The generalisability of the review results is not quite high considering the participants included in the review article were different basis their classification of headache, the type of acupuncture technique available and availed, the difference in comparison groups were drastic, prevalence of acupuncture sham, and active comparator used in various studies. The results hence can be applied to the local population to some extent and not fully considering there exists certain differences regarding the population characteristic, the characteristics of migraine headaches varies from one individual to another and the availability of the acupuncture techniques is also restricted (Lu et al., 2020, p. 52).

The outcomes of the applied search strategy were effective and all the important research outcomes were considered. However, a detailed analysis of the various acupuncture techniques, in different areas of a specific location, or comparison between different location, and their effectiveness in contrast to various conventional pharmacological interventions against migraine headache would have increased the rigour the study (Natbony et al., 2020, p.3). 
The benefits of the acupuncture technique in migraine prevention are quite high, however, it can be customised to specific kinds of migraines, and the applicability is to be analysed on a small scale, with a pilot study perhaps, before introducing it into the market on a larger scale. The systematic review revealed that there exists a lack of proper adherence to the STRICTA protocols, which could cause significant harm to individuals opting for such alternative therapies for their migraine headaches (Gao et al., 2018, p. 9). 

Evidence Based Practice (EBP)

Evidence Based Practice (EBP) is 'the integration of best research evidence with clinical expertise and patient values which when applied by practitioners will ultimately lead to improved patient outcome’ (Shelton et al., 2018, p. 32). There exist three essential components of evidence based practice which includes patient expectations and values, best external evidence and individual clinical practice. The evidence based practice in any healthcare sector requires that the explicit, judicious and conscientious usage of the current best evidence is utilised to make decisions about the care of patients. The decisions in healthcare are required to be based in available relevant, valid and current evidence. The clinical expertise of healthcare professionals is paired with the patient preferences and values and the best research evidence thus presenting evidence based practice for patients. In this systematic review, the results or findings can be presented with relevance to the alternative therapies for the management of migraine. The current conventional pharmacologic treatment for migraine does not yield expected results for all patients and hence acupuncture therapy is being introduced for such a purpose. The review revealed that there exist some benefits of the acupuncture therapy for migraine prevention, however it is necessary for this therapy to adhere to the STRICTA protocol so that sham methods utilised in certain clinics can be avoided to prevent harm (Grove & Gray, 2018, p.31). The study of acupuncture hence needs to be standardised for its increased efficacy and acceptability among migraine patients.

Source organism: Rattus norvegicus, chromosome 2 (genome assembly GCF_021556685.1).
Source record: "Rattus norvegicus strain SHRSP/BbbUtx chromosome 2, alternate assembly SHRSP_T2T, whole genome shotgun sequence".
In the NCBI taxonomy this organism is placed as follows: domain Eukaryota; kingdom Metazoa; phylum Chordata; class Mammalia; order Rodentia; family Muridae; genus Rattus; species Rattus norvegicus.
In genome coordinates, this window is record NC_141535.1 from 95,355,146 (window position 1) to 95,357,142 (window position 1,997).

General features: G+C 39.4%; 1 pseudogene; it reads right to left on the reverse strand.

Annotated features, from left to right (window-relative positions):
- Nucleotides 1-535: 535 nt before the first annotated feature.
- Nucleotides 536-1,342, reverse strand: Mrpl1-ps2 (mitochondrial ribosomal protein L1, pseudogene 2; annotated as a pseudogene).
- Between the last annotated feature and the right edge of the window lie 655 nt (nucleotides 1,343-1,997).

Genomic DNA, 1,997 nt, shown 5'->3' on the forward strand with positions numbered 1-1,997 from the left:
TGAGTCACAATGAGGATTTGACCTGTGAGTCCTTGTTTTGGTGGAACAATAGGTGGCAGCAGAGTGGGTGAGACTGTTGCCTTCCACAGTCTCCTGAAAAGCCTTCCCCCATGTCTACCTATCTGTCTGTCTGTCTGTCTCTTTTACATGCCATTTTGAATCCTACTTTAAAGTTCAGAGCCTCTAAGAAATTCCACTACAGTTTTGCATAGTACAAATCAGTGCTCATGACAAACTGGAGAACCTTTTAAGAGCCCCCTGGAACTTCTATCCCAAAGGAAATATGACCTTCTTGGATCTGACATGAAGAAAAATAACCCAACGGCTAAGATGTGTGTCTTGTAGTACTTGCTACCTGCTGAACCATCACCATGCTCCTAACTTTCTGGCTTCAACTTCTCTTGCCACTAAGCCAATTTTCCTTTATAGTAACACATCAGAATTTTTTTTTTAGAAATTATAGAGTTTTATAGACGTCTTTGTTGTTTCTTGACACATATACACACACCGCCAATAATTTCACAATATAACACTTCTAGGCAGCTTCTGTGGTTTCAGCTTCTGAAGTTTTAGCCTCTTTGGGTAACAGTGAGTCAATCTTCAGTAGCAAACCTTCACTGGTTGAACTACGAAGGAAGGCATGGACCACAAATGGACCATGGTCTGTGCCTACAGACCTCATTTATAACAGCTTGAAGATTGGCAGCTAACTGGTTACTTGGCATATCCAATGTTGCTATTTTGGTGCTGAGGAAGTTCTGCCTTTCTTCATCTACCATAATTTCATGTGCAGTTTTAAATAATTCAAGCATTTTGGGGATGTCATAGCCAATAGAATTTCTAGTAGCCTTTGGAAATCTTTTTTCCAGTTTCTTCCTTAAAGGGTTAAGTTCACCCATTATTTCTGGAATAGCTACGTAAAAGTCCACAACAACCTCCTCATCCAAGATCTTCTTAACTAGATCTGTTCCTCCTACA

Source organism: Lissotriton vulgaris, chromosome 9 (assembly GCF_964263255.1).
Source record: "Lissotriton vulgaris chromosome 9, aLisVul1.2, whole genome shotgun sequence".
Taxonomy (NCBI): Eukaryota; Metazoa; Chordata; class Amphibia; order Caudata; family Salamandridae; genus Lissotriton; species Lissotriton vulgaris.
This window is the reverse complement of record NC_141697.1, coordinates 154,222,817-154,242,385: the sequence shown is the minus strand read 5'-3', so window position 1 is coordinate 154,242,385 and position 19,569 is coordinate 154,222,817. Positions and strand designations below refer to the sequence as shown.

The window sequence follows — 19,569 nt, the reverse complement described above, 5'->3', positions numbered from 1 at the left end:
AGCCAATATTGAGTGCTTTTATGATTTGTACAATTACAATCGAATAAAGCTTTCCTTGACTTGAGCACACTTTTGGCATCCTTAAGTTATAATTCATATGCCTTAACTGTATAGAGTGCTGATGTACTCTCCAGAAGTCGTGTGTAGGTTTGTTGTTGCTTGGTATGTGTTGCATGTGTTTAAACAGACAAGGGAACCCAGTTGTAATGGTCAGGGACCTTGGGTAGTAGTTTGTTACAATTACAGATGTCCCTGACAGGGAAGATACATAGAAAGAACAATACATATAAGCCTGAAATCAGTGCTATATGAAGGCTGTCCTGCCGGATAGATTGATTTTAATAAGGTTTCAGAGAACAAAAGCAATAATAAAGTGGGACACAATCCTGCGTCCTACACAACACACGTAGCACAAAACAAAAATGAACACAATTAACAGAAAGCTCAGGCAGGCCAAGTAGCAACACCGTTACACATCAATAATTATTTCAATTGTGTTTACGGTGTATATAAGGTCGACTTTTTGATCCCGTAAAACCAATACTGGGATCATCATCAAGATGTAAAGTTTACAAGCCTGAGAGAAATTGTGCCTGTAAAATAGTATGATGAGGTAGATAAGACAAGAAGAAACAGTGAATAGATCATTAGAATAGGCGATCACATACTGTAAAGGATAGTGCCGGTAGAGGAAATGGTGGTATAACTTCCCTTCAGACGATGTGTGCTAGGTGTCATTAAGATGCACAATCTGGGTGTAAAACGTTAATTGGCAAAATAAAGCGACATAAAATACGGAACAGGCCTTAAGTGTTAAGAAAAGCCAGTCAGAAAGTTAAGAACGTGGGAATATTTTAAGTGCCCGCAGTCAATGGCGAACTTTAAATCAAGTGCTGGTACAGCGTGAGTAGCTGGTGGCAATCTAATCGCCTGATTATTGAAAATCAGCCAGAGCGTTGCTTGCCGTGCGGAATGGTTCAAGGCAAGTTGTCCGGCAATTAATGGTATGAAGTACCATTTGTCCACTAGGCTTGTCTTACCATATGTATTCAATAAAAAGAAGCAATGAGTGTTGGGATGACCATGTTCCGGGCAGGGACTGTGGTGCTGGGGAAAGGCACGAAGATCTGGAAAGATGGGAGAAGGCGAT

Thus, the systematic review critically analysed above presents a convincing review of the efficacy of the acupuncture therapy compared with the conventional pharmacologic therapies for migraine prevention. The review revealed some level of efficacy of the acupuncture therapy and an extensive search strategy to increase the rigour of the study. The limitations of the study included the difference in outcome measures and heterogenous study protocols, somewhat complicated the study analysis process. Nonetheless, the study presented a proper narrative analysis of the selected articles and hence presented details about the compared efficacy of the acupuncture techniques and pharmacologic interventions for the management of migraine.

Gao, Z., Giovanardi, C. M., Li, H., Hao, C., Li, Q., Zhang, X., & Mansmann, U. (2018). Acupuncture for migraine: a protocol for a meta-analysis and meta-regression of randomised controlled trials. BMJ open, 8(11), e022998.
Grove, S. K., & Gray, J. R. (2018). Understanding nursing research e-book: Building an evidence-based practice. Elsevier Health Sciences.
Li, Y. X., Xiao, X. L., Zhong, D. L., Luo, L. J., Yang, H., Zhou, J., ... & Jin, R. J. (2020). Effectiveness and safety of acupuncture for migraine: an overview of systematic reviews. Pain Research and Management, 2020.
Lu, T., Lu, C., Li, H., Xing, X., Deng, X., Li, X., ... & Yang, K. (2020). The reporting quality and risk of bias of randomized controlled trials of acupuncture for migraine: methodological study based on STRICTA and RoB 2.0. Complementary therapies in medicine, 52, 102433.
Munn, Z., Peters, M. D., Stern, C., Tufanaru, C., McArthur, A., & Aromataris, E. (2018). Systematic review or scoping review? Guidance for authors when choosing between a systematic or scoping review approach. BMC medical research methodology, 18(1), 1-7.
Musil, F., Pokladnikova, J., Pavelek, Z., Wang, B., Guan, X., & Valis, M. (2018). Acupuncture in migraine prophylaxis in Czech patients: an open-label randomized controlled trial. Neuropsychiatric disease and treatment, 14, 1221.
Natbony, L. R., & Zhang, N. (2020). Acupuncture for migraine: a review of the data and clinical insights. Current Pain and Headache Reports, 24(7), 1-6.
Ou, M. Q., Fan, W. H., Sun, F. R., Jie, W. X., Lin, M. J., Cai, Y. J., ... & Zhou, H. H. (2020). A systematic review and meta-analysis of the therapeutic effect of acupuncture on migraine. Frontiers in neurology, 11, 596.
Shelton, R. C., Cooper, B. R., & Stirman, S. W. (2018). The sustainability of evidence-based interventions and practices in public health and health care. Annual review of public health.
Xu, J., Zhang, F. Q., Pei, J., & Ji, J. (2018). Acupuncture for migraine without aura: a systematic review and meta-analysis. Journal of Integrative Medicine, 16(5), 312-321.
Zhang, N., Houle, T., Hindiyeh, N., & Aurora, S. K. (2020). Systematic review: acupuncture vs standard pharmacological therapy for migraine prevention. Headache: The Journal of Head and Face Pain, 60(2), 309-317.
Zhang, X. T., Li, X. Y., Zhao, C., Hu, Y. Y., Lin, Y. Y., Chen, H. Q., ... & Tian, G. H. (2019). An overview of systematic reviews of randomized controlled trials on acupuncture treating migraine. Pain Research and Management, 2019.

Hurry and fill the order form

Say goodbye to dreadful deadlines